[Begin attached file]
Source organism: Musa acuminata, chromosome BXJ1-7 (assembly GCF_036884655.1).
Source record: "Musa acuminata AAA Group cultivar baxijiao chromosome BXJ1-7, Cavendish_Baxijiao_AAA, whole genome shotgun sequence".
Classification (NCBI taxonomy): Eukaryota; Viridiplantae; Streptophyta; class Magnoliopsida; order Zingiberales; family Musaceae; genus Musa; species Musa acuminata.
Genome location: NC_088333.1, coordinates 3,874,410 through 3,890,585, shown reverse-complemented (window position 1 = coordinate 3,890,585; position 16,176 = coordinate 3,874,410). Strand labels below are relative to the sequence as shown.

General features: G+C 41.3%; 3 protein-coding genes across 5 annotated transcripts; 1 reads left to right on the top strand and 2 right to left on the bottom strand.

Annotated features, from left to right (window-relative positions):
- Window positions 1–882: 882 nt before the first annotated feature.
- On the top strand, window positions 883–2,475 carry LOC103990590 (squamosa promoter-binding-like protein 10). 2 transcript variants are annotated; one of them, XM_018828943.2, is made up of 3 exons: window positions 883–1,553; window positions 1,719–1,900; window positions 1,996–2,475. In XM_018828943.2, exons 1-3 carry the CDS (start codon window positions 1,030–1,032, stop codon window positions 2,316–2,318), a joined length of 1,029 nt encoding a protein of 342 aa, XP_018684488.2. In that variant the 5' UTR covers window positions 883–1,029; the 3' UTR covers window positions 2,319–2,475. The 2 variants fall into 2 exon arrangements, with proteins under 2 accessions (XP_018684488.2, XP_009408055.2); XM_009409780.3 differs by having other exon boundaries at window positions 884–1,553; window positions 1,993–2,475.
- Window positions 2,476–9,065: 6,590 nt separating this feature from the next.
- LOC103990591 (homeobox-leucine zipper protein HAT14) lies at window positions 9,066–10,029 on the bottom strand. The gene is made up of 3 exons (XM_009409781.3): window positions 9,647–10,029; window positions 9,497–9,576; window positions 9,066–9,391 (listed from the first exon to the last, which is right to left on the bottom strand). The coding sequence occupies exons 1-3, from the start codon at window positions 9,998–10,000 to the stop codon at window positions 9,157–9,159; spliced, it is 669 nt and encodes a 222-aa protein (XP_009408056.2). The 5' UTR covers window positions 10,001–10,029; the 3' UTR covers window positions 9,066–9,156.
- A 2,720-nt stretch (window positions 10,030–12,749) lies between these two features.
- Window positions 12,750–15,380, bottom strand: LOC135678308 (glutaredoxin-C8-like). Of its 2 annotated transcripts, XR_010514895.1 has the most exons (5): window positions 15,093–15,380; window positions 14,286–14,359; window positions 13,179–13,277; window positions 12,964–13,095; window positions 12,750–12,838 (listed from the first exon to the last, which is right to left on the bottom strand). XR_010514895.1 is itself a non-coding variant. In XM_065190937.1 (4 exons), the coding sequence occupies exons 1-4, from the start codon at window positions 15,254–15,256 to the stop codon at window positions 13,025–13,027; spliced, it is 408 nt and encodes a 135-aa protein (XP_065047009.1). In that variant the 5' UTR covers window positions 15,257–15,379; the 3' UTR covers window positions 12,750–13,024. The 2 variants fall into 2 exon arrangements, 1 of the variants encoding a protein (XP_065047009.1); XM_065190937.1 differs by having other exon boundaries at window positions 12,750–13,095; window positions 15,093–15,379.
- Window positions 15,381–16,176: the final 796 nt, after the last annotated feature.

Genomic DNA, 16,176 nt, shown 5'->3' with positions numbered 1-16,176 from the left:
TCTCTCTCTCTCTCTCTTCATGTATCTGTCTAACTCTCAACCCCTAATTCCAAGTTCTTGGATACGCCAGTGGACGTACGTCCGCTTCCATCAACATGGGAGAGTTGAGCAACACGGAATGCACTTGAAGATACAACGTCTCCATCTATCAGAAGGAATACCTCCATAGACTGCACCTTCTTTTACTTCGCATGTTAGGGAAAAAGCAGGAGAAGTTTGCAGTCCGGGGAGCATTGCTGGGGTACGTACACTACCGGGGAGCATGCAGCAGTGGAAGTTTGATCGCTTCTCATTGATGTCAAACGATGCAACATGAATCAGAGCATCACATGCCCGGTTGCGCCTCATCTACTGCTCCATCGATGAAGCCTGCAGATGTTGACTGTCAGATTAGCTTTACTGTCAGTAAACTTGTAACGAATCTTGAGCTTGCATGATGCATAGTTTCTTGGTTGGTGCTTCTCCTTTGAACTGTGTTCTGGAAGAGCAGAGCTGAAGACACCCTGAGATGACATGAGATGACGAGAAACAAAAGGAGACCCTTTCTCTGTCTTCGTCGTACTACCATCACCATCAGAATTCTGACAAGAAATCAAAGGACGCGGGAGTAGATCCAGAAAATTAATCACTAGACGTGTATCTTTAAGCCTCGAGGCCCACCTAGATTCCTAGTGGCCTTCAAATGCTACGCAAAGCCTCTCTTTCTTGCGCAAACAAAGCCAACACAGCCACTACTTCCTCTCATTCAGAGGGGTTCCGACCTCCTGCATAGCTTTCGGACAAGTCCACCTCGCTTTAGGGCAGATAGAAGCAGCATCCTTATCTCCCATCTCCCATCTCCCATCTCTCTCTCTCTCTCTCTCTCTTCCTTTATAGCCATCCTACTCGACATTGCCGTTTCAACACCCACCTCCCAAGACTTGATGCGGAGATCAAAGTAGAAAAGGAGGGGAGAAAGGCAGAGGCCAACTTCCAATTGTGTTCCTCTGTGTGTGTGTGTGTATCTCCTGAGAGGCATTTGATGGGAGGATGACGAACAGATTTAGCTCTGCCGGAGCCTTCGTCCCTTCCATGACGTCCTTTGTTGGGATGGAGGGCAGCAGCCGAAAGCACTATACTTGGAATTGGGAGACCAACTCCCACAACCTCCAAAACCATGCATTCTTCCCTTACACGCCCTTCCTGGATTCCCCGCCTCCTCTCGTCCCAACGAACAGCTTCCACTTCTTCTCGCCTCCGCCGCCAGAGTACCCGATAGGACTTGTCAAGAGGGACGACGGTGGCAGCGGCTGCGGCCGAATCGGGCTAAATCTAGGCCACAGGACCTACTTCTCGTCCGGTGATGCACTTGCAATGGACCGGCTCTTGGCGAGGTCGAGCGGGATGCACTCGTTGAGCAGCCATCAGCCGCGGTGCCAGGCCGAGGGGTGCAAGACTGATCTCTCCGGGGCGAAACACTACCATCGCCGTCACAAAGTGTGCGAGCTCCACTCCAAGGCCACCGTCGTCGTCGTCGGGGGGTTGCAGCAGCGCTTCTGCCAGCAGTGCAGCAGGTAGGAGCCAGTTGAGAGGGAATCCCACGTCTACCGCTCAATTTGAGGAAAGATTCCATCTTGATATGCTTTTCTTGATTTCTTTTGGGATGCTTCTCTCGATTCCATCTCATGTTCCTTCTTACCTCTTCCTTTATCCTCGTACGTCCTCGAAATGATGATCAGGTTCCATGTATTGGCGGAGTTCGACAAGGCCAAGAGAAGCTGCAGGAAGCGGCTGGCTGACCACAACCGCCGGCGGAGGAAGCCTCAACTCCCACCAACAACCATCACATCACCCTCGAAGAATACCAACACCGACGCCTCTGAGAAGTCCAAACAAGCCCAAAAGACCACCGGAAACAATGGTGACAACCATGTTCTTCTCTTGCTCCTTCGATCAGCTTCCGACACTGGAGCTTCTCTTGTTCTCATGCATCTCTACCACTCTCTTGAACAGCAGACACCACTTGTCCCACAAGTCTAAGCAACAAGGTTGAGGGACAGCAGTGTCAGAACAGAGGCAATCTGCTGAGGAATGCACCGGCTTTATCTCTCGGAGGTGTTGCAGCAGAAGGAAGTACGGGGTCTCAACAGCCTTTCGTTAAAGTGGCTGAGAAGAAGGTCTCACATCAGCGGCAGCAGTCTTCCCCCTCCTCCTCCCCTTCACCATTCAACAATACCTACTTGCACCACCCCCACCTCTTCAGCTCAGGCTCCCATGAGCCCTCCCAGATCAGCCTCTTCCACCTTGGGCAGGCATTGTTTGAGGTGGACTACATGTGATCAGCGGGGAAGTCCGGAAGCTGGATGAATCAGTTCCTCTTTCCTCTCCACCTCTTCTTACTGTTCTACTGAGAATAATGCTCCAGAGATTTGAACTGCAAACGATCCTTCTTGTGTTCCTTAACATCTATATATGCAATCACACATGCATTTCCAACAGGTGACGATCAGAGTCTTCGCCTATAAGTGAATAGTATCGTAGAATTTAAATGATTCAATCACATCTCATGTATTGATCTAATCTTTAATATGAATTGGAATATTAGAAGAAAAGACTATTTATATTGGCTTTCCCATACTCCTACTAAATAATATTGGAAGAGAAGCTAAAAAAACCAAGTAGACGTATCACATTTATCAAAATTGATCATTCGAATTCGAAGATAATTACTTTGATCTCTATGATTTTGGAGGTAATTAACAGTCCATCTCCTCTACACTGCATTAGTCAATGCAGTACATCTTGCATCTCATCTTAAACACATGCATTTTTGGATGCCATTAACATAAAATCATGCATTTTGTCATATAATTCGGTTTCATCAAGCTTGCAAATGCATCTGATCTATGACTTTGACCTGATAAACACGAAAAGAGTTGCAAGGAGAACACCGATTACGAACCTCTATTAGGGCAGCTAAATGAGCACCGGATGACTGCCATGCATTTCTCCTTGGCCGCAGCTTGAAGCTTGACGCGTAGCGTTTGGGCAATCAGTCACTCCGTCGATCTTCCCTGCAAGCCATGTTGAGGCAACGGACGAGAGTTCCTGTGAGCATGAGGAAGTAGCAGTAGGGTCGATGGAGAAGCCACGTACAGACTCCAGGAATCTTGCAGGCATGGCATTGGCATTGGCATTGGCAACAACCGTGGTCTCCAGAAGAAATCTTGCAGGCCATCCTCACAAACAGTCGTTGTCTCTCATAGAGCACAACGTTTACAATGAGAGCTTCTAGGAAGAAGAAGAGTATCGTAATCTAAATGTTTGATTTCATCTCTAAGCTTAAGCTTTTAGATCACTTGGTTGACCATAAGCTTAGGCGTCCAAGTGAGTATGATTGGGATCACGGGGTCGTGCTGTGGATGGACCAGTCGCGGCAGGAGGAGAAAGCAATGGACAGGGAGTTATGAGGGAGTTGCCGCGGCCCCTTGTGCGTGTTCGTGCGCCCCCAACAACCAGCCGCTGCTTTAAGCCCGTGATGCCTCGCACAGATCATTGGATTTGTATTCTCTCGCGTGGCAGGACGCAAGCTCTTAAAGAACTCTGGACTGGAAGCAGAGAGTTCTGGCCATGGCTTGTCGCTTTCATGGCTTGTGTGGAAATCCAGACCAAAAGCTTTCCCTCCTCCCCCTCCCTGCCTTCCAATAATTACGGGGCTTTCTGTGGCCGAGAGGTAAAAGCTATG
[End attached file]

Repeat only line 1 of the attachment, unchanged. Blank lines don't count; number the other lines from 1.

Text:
Source organism: Musa acuminata, chromosome BXJ1-7 (assembly GCF_036884655.1).